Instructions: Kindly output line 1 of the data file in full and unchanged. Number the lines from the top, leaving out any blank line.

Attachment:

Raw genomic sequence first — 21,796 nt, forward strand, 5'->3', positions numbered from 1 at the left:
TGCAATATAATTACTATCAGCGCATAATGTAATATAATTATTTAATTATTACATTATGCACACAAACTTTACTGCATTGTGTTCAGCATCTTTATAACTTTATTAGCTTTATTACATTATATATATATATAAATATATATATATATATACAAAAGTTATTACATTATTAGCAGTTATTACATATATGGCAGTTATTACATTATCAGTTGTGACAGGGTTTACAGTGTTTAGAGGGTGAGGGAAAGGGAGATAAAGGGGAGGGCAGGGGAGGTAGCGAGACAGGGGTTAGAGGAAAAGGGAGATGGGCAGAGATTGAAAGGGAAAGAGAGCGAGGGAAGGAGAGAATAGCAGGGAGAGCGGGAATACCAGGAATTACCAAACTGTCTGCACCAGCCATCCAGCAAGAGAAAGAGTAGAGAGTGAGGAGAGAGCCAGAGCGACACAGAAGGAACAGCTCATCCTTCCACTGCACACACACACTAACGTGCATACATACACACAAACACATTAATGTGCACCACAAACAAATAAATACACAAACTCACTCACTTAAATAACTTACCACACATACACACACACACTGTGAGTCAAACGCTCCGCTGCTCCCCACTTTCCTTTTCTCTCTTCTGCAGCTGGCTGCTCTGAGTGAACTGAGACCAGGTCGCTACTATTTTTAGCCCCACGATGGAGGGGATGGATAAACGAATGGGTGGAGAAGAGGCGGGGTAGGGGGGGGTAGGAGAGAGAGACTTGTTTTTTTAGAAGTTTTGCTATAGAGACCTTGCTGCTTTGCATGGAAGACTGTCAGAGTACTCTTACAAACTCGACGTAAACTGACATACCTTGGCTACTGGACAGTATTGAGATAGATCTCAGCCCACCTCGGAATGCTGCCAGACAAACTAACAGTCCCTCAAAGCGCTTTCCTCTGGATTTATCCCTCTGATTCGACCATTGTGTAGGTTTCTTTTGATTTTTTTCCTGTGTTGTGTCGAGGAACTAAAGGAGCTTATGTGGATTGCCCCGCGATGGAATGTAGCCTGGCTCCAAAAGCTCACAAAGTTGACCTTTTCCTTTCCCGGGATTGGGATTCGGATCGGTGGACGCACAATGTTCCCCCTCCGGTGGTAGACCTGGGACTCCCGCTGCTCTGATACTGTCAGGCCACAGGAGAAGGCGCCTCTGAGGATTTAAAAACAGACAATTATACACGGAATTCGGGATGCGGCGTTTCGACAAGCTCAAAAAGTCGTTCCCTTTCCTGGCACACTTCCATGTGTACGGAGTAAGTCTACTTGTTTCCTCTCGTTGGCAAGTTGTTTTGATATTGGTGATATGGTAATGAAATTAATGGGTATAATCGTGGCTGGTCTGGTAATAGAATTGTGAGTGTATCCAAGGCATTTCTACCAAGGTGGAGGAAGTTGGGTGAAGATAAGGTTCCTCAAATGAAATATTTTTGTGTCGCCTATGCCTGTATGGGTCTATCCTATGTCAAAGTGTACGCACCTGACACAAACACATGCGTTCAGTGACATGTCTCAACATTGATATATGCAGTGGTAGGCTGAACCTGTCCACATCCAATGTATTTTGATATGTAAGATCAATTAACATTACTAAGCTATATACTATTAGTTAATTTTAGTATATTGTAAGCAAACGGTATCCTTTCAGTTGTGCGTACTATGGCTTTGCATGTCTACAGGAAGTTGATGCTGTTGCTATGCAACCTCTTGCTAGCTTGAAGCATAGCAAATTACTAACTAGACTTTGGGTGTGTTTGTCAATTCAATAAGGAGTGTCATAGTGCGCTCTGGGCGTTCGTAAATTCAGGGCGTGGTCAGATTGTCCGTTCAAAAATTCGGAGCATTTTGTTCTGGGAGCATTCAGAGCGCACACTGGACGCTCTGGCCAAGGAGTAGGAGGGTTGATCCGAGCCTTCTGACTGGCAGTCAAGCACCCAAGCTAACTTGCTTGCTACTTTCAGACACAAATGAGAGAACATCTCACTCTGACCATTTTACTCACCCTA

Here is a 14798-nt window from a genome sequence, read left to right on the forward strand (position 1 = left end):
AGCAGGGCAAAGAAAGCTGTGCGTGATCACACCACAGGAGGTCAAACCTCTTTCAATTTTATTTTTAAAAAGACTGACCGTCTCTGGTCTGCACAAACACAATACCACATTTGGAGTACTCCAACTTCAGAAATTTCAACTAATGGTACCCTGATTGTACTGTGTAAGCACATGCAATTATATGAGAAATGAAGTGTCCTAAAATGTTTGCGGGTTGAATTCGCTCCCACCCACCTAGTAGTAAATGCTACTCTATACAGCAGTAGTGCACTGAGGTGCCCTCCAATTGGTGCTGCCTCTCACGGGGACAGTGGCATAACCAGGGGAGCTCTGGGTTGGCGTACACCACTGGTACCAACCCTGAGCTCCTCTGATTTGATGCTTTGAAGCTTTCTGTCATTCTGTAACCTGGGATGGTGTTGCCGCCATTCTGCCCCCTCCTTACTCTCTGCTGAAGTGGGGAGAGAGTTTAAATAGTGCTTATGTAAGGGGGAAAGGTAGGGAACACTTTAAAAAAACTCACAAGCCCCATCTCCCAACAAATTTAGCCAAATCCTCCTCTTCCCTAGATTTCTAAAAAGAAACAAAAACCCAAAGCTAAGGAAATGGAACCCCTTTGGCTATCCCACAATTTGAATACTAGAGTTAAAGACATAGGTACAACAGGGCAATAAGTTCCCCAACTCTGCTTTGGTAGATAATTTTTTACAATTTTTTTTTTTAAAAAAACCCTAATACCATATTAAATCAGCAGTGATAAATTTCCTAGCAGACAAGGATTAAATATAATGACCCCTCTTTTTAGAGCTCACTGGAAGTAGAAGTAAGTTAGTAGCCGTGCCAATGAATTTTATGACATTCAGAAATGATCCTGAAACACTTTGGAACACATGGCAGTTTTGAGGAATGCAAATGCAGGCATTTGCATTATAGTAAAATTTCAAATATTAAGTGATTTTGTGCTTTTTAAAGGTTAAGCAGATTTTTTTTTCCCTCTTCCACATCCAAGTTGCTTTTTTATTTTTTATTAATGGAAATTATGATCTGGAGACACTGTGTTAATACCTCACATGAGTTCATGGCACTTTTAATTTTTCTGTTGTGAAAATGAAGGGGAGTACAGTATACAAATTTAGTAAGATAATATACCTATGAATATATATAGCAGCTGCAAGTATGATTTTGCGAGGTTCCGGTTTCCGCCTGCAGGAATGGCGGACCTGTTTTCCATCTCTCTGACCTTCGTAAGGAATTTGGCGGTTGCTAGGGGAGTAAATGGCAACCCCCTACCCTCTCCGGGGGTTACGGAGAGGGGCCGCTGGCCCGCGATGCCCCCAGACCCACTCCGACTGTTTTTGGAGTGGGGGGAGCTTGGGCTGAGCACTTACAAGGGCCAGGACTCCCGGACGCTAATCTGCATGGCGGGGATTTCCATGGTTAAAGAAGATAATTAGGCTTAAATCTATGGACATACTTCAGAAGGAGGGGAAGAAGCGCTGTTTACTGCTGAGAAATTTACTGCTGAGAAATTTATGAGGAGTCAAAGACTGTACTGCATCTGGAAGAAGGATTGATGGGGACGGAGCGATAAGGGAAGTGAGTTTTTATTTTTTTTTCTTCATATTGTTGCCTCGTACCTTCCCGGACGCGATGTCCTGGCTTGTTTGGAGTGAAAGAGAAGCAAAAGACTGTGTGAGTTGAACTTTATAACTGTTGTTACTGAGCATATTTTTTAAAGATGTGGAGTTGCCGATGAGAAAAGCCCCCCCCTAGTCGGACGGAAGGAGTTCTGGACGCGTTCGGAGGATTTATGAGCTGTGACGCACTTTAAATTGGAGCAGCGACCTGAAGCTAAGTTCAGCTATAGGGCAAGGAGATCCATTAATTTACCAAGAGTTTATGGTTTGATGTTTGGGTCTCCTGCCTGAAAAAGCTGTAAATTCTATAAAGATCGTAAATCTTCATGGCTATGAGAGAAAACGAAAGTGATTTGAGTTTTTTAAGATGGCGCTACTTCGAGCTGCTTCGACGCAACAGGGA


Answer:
Raw genomic sequence first — 21,796 nt, forward strand, 5'->3', positions numbered from 1 at the left: